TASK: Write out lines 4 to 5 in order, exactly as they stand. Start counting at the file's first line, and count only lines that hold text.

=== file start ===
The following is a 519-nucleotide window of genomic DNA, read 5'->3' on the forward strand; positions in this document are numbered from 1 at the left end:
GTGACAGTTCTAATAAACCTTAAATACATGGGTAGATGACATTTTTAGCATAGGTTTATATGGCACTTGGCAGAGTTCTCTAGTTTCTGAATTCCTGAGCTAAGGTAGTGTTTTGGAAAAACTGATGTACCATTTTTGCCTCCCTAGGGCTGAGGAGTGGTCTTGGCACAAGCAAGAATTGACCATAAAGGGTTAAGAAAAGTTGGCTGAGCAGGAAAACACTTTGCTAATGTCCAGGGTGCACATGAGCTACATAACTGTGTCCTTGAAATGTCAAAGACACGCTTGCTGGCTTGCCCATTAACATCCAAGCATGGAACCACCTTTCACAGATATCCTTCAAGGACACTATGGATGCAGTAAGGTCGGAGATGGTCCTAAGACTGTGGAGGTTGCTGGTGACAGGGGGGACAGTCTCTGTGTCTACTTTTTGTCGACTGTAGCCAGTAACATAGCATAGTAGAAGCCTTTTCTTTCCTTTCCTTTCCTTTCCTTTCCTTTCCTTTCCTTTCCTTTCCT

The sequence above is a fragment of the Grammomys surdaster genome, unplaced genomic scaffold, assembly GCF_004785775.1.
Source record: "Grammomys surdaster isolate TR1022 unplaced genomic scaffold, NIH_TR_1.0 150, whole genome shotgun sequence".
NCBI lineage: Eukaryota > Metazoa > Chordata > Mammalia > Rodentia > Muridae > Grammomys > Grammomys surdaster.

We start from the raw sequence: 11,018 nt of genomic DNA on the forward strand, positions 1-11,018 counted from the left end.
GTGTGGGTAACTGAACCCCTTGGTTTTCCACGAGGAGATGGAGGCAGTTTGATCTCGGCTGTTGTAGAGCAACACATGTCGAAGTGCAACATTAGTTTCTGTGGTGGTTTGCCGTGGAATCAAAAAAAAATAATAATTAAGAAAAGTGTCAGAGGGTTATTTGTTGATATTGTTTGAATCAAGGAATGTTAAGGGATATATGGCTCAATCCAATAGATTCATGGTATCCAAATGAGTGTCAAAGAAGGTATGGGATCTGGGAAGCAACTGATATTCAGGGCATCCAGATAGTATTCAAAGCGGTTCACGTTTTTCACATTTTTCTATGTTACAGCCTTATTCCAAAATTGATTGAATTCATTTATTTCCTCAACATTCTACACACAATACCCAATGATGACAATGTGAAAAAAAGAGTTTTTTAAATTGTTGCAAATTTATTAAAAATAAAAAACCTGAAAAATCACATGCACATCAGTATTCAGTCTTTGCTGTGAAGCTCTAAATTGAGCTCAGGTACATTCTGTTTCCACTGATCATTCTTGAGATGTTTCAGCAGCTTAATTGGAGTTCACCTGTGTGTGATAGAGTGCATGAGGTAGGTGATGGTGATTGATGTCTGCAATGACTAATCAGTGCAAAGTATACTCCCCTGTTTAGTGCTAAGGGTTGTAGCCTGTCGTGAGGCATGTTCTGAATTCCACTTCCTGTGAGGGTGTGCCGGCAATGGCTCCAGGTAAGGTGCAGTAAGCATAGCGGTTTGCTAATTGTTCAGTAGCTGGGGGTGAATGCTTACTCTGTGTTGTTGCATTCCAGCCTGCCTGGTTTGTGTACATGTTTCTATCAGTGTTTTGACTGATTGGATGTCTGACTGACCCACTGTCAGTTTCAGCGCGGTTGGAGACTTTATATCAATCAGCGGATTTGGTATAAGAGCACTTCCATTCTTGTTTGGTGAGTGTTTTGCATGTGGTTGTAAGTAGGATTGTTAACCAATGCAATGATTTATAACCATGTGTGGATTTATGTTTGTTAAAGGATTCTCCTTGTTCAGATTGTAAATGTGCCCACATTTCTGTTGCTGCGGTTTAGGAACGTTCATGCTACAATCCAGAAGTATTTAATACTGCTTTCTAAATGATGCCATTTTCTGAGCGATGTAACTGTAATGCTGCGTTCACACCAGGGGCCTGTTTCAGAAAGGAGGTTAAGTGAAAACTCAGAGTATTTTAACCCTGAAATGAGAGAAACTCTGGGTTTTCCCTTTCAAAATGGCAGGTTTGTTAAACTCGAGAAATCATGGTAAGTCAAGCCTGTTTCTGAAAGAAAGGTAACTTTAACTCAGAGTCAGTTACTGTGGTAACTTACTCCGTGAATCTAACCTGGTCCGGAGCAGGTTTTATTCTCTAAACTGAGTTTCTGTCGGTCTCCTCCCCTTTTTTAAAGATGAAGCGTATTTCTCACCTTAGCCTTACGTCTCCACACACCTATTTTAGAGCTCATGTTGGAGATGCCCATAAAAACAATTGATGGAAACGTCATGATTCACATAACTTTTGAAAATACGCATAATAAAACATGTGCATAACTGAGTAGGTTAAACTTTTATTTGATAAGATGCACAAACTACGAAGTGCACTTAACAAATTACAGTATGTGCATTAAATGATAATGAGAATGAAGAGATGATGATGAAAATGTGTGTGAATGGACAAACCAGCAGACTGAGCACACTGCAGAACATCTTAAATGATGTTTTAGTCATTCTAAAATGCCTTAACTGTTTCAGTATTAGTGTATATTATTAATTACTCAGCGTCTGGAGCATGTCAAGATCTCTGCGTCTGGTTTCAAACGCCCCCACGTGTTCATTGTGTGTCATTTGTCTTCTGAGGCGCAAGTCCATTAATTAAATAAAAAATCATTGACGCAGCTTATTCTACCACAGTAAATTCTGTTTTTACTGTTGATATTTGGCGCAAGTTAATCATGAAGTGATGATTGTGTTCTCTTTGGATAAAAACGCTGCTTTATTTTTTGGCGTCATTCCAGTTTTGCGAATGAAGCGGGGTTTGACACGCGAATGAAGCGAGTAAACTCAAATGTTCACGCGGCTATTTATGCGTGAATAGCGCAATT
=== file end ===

Source record: "Grammomys surdaster isolate TR1022 unplaced genomic scaffold, NIH_TR_1.0 150, whole genome shotgun sequence".
NCBI lineage: Eukaryota > Metazoa > Chordata > Mammalia > Rodentia > Muridae > Grammomys > Grammomys surdaster.